Prescott is entering a contract year, and there is no time like the present to put together a big season. Here’s why this could be a breakout year for the Cowboys young quarterback.
Prescott struggled early in the 2019 season, but it’s hard to blame him for the offensive performance. Entering the season, Prescott’s top options in the passing game were Allen Hurns, Cole Beasley, and a rookie Michael Gallup. This trio represented one of the worst receiving corps in the league and Prescott couldn’t turn this trio into a functioning unit. Through the first seven games of the season, Prescott completed 62% of his passes for just 1,417 yards, eight touchdowns, and four interceptions. His 87.4 passer rating would have ranked 27th in the league had he maintained that 16-game pace.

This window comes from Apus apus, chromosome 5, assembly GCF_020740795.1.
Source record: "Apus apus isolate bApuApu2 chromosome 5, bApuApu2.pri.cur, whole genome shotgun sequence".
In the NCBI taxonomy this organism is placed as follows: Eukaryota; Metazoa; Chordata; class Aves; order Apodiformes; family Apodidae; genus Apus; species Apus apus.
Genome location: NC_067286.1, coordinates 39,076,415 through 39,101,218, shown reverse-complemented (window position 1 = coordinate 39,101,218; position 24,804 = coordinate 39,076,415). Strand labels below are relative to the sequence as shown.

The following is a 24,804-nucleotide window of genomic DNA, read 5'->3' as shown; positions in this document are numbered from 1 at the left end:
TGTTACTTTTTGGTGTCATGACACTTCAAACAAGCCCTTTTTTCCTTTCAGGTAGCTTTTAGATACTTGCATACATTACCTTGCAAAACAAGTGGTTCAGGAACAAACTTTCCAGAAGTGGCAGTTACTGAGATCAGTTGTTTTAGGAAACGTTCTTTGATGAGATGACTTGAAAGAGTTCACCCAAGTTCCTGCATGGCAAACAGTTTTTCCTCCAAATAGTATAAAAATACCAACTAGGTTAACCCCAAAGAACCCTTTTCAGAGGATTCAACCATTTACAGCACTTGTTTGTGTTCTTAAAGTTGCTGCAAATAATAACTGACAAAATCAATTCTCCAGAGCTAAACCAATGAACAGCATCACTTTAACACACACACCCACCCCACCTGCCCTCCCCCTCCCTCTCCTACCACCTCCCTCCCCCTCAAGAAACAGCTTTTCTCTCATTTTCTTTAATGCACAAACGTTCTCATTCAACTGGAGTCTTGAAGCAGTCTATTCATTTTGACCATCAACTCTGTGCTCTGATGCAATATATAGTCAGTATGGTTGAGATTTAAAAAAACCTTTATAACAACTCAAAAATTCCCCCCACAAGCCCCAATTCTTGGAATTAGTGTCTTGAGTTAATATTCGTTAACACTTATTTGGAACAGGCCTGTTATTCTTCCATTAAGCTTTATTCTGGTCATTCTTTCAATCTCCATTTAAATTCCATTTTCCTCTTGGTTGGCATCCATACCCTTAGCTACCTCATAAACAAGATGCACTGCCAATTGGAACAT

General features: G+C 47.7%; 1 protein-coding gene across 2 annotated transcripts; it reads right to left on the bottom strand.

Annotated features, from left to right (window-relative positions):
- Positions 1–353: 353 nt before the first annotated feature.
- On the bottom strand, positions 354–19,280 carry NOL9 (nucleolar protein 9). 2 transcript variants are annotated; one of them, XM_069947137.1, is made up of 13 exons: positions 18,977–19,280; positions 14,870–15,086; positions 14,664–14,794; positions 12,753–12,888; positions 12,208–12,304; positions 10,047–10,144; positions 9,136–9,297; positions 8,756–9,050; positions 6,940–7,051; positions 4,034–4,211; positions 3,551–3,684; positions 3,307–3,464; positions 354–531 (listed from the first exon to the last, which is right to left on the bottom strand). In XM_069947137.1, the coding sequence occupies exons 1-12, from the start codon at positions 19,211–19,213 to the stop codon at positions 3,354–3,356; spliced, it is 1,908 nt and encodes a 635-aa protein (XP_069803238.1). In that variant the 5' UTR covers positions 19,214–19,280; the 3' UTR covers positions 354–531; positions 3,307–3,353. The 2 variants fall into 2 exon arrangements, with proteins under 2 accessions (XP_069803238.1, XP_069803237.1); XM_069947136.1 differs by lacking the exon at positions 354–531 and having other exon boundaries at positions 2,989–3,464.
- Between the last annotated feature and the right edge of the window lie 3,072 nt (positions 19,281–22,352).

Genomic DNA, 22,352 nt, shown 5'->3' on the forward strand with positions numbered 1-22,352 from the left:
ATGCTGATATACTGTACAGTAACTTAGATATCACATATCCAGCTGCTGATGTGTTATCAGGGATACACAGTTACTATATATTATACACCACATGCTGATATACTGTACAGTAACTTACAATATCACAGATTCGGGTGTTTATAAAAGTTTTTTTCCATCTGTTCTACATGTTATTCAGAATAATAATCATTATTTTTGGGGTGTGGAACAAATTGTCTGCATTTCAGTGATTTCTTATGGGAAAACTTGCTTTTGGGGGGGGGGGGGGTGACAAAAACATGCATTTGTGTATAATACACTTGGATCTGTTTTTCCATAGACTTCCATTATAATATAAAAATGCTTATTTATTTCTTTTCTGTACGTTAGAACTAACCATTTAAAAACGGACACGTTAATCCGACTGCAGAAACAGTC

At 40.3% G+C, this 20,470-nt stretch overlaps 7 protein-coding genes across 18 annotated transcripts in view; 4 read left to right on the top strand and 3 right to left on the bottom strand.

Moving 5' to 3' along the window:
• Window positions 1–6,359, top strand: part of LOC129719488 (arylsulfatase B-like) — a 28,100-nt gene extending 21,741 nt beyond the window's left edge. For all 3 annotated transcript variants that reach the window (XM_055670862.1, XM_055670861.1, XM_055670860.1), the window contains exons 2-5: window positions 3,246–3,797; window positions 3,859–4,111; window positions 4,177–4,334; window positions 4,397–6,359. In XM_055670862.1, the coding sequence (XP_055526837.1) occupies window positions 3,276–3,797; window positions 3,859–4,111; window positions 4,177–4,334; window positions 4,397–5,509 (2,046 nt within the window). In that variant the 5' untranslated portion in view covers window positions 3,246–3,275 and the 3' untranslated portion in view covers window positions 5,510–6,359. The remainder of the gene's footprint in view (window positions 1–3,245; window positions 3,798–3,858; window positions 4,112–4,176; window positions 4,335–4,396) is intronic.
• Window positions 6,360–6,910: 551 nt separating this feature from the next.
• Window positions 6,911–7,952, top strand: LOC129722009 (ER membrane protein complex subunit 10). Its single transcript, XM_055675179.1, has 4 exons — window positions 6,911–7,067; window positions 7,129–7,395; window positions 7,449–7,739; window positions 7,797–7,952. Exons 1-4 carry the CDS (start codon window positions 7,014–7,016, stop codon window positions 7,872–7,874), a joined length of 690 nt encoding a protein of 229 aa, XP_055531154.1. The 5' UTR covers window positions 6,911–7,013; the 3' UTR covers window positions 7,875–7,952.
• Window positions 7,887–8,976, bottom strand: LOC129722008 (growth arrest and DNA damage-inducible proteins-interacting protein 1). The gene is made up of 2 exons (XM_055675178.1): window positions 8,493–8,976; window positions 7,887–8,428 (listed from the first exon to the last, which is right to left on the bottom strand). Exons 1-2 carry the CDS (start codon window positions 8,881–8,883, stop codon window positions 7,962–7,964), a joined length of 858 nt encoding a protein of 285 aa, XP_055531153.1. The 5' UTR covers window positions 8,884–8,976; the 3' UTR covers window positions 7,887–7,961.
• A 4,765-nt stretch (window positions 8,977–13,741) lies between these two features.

However, Prescott’s play dramatically improved when the Cowboys acquired a true top wide receiver in Amari Cooper. Now given a legitimate playmaker, Prescott transformed into an above-average starter. Over the final nine games of the season, Prescott completed 71.3% of his passes for 2,468 yards, 14 touchdowns, and four interceptions. His 103.0 passer rating would have been seventh-best in the NFL over a 16-game stretch.
What Would a Successful Season Mean for Kellen Moore’s Future? - Mauricio Rodriquez, Inside The Star
How much confidence do fans in their new offensive coordinator? So much that they’re already worried about losing him.